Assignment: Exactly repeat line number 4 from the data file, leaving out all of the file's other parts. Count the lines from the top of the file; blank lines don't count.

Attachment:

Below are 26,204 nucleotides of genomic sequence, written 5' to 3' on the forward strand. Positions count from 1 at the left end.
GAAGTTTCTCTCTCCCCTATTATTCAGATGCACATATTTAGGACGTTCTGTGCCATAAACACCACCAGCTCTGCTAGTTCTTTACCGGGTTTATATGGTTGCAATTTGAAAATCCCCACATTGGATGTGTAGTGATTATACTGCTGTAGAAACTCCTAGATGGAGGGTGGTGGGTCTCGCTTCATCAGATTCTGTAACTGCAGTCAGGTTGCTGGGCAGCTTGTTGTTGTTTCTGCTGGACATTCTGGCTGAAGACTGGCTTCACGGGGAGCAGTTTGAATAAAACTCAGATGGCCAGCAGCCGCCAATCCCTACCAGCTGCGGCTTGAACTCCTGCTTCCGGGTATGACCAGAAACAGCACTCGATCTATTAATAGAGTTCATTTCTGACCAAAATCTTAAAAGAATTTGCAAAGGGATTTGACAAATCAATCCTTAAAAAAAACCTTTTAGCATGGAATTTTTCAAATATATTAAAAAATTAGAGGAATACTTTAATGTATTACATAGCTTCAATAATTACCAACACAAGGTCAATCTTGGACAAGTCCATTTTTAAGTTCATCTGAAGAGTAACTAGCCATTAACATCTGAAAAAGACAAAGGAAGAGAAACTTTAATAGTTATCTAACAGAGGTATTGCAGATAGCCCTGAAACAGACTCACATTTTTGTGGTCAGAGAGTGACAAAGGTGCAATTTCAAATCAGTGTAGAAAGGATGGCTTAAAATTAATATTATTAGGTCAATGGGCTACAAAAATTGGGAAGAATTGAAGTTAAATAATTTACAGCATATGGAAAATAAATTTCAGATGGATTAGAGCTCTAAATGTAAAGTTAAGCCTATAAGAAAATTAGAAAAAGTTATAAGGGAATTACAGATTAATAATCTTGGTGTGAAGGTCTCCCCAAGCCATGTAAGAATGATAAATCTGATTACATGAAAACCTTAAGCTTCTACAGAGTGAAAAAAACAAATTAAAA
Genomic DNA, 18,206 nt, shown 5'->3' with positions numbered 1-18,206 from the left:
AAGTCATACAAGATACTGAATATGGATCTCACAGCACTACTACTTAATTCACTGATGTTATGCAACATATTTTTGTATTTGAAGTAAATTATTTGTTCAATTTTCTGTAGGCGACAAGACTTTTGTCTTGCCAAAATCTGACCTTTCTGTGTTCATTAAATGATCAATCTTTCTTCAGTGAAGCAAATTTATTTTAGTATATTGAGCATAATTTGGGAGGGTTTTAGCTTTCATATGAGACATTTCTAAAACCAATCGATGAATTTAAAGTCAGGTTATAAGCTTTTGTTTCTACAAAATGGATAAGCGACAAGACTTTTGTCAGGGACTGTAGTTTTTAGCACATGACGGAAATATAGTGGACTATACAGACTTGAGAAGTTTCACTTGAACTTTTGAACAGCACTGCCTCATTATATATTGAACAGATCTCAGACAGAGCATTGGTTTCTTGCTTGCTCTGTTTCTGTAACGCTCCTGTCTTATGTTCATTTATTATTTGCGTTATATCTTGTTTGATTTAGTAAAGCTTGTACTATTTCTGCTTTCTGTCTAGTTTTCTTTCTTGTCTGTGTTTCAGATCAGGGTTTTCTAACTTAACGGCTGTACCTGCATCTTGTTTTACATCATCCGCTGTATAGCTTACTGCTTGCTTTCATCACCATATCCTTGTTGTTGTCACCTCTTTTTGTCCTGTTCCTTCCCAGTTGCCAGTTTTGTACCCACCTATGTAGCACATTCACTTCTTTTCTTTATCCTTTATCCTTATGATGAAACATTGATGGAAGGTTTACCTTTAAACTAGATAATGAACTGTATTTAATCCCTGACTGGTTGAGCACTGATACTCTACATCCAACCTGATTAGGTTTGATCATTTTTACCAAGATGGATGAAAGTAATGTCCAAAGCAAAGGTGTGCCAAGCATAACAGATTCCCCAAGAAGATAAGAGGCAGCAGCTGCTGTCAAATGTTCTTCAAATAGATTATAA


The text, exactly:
AAGTCATACAAGATACTGAATATGGATCTCACAGCACTACTACTTAATTCACTGATGTTATGCAACATATTTTTGTATTTGAAGTAAATTATTTGTTCAATTTTCTGTAGGCGACAAGACTTTTGTCTTGCCAAAATCTGACCTTTCTGTGTTCATTAAATGATCAATCTTTCTTCAGTGAAGCAAATTTATTTTAGTATATTGAGCATAATTTGGGAGGGTTTTAGCTTTCATATGAGACATTTCTAAAACCAATCGATGAATTTAAAGTCAGGTTATAAGCTTTTGTTTCTACAAAATGGATAAGCGACAAGACTTTTGTCAGGGACTGTAGTTTTTAGCACATGACGGAAATATAGTGGACTATACAGACTTGAGAAGTTTCACTTGAACTTTTGAACAGCACTGCCTCATTATATATTGAACAGATCTCAGACAGAGCATTGGTTTCTTGCTTGCTCTGTTTCTGTAACGCTCCTGTCTTATGTTCATTTATTATTTGCGTTATATCTTGTTTGATTTAGTAAAGCTTGTACTATTTCTGCTTTCTGTCTAGTTTTCTTTCTTGTCTGTGTTTCAGATCAGGGTTTTCTAACTTAACGGCTGTACCTGCATCTTGTTTTACATCATCCGCTGTATAGCTTACTGCTTGCTTTCATCACCATATCCTTGTTGTTGTCACCTCTTTTTGTCCTGTTCCTTCCCAGTTGCCAGTTTTGTACCCACCTATGTAGCACATTCACTTCTTTTCTTTATCCTTTATCCTTATGATGAAACATTGATGGAAGGTTTACCTTTAAACTAGATAATGAACTGTATTTAATCCCTGACTGGTTGAGCACTGATACTCTACATCCAACCTGATTAGGTTTGATCATTTTTACCAAGATGGATGAAAGTAATGTCCAAAGCAAAGGTGTGCCAAGCATAACAGATTCCCCAAGAAGATAAGAGGCAGCAGCTGCTGTCAAATGTTCTTCAAATAGATTATAA